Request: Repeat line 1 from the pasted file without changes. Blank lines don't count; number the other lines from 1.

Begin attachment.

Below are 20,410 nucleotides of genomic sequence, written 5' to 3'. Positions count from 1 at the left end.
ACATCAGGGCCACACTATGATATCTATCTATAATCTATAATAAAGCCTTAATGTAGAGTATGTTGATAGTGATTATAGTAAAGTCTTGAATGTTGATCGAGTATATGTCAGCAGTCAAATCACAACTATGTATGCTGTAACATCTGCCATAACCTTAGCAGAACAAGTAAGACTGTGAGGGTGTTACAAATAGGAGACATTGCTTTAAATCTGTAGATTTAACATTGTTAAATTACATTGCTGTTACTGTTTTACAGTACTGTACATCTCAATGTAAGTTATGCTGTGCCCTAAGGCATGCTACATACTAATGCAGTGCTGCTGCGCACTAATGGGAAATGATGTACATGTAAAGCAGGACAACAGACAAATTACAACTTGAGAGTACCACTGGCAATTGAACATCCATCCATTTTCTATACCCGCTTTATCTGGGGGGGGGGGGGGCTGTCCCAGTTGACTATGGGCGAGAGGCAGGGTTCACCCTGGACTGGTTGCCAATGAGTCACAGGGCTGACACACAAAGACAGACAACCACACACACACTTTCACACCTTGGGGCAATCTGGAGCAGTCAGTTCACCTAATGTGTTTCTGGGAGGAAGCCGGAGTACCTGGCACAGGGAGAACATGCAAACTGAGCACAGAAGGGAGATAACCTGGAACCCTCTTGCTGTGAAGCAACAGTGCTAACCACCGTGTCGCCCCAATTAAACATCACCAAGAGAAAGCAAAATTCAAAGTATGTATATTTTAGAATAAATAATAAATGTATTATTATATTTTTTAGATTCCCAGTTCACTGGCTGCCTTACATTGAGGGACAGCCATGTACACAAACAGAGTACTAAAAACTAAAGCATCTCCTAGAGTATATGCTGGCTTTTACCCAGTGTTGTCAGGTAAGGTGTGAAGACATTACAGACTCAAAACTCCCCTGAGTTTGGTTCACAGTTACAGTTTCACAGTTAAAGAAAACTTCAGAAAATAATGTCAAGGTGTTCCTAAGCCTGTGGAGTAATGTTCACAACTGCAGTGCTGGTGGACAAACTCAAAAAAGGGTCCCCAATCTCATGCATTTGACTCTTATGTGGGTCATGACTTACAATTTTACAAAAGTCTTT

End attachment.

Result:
Below are 20,410 nucleotides of genomic sequence, written 5' to 3'. Positions count from 1 at the left end.